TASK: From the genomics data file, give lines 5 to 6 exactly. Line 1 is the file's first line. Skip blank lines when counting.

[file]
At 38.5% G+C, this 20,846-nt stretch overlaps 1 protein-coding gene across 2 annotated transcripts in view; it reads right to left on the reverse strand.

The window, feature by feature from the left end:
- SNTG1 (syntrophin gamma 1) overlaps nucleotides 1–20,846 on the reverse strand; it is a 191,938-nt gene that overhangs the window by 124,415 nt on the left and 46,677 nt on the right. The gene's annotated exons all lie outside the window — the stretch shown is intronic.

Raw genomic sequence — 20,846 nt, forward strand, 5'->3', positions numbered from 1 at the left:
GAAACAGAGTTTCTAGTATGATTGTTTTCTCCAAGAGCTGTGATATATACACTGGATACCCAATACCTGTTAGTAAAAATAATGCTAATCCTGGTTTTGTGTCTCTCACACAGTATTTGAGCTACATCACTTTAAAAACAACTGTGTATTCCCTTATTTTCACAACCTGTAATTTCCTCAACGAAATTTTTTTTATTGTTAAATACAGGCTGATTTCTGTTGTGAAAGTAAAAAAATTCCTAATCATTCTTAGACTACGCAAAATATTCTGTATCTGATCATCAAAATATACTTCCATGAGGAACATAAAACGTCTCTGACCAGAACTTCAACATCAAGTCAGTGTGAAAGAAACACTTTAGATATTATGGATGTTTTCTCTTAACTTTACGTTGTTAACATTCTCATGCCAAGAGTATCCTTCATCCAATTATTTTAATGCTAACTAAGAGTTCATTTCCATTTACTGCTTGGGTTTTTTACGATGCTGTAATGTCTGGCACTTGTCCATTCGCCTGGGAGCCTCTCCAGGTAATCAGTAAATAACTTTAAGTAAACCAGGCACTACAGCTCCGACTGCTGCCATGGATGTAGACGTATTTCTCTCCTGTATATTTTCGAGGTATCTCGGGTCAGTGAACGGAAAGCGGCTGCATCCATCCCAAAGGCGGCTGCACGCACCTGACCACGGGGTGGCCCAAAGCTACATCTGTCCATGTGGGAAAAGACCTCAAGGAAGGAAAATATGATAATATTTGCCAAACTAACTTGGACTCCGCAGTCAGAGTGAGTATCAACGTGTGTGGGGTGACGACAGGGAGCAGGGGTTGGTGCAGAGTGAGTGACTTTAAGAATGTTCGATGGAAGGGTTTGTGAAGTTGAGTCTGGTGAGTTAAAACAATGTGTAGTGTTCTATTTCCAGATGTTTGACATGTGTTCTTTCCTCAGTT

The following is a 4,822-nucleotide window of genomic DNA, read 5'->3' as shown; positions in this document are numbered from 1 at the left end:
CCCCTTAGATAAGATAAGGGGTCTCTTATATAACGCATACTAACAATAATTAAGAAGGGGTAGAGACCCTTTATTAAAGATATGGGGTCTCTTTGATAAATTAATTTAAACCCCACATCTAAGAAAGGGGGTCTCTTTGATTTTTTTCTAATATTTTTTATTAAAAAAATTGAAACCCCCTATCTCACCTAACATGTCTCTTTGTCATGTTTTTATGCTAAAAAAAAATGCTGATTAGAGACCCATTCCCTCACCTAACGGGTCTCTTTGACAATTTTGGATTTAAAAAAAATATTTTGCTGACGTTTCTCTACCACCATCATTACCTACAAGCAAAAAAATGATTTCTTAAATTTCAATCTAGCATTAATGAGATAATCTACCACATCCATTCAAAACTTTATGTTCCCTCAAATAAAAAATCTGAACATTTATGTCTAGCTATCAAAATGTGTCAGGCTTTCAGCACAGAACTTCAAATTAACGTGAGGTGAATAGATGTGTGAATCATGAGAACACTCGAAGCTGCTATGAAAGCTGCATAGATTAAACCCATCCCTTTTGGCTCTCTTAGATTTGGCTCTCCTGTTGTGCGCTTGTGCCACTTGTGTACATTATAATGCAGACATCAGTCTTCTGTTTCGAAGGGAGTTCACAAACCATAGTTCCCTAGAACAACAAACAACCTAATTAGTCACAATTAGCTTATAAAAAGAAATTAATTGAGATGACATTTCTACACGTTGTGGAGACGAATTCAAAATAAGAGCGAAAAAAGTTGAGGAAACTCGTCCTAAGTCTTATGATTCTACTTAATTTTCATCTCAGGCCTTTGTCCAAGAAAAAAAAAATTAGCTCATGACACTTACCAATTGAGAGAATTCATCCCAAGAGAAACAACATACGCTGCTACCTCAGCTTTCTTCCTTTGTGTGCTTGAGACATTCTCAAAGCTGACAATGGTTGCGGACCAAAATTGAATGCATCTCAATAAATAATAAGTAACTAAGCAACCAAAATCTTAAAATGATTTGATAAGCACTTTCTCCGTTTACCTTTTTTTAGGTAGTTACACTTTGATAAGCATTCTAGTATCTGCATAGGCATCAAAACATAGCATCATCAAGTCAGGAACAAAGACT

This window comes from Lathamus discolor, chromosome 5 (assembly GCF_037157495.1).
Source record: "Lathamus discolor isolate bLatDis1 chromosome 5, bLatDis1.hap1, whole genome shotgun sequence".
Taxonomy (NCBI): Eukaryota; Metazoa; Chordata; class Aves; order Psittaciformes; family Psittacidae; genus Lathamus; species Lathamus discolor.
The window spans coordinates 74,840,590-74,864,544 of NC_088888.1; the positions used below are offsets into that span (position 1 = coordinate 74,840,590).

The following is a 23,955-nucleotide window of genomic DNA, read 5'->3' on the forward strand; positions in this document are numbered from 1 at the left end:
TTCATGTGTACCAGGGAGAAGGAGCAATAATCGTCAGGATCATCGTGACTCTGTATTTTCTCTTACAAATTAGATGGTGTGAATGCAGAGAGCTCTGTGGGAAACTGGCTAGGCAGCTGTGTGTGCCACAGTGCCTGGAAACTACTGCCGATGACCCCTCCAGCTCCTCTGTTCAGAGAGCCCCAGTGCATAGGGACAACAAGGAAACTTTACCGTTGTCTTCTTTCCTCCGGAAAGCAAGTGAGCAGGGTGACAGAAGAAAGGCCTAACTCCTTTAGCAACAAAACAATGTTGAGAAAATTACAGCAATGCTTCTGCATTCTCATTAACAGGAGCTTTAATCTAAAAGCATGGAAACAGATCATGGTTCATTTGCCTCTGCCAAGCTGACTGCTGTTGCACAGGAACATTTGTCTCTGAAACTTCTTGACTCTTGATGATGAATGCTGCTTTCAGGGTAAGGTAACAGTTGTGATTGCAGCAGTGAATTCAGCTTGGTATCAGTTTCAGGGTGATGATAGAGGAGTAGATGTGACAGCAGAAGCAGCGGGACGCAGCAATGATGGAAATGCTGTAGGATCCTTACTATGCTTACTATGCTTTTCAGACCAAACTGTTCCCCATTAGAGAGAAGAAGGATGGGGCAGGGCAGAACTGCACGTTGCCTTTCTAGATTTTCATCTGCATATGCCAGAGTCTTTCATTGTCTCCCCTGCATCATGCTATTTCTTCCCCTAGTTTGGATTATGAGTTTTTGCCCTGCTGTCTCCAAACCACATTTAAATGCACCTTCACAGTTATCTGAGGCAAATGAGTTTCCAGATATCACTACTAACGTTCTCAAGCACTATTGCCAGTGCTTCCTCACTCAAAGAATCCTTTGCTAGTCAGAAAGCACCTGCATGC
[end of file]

GAAACAGAGTTTCTAGTATGATTGTTTTCTCCAAGAGCTGTGATATATACACTGGATACCCAATACCTGTTAGTAAAAATAATGCTAATCCTGGTTTTGTGTCTCTCACACAGTATTTGAGCTACATCACTTTAAAAACAACTGTGTATTCCCTTATTTTCACAACCTGTAATTTCCTCAACGAAATTTTTTTTATTGTTAAATACAGGCTGATTTCTGTTGTGAAAGTAAAAAAATTCCTAATCATTCTTAGACTACGCAAAATATTCTGTATCTGATCATCAAAATATACTTCCATGAGGAACATAAAACGTCTCTGACCAGAACTTCAACATCAAGTCAGTGTGAAAGAAACACTTTAGATATTATGGATGTTTTCTCTTAACTTTACGTTGTTAACATTCTCATGCCAAGAGTATCCTTCATCCAATTATTTTAATGCTAACTAAGAGTTCATTTCCATTTACTGCTTGGGTTTTTTACGATGCTGTAATGTCTGGCACTTGTCCATTCGCCTGGGAGCCTCTCCAGGTAATCAGTAAATAACTTTAAGTAAACCAGGCACTACAGCTCCGACTGCTGCCATGGATGTAGACGTATTTCTCTCCTGTATATTTTCGAGGTATCTCGGGTCAGTGAACGGAAAGCGGCTGCATCCATCCCAAAGGCGGCTGCACGCACCTGACCACGGGGTGGCCCAAAGCTACATCTGTCCATGTGGGAAAAGACCTCAAGGAAGGAAAATATGATAATATTTGCCAAACTAACTTGGACTCCGCAGTCAGAGTGAGTATCAACGTGTGTGGGGTGACGACAGGGAGCAGGGGTTGGTGCAGAGTGAGTGACTTTAAGAATGTTCGATGGAAGGGTTTGTGAAGTTGAGTCTGGTGAGTTAAAACAATGTGTAGTGTTCTATTTCCAGATGTTTGACATGTGTTCTTTCCTCAGTT

The following is a 4,822-nucleotide window of genomic DNA, read 5'->3' as shown; positions in this document are numbered from 1 at the left end: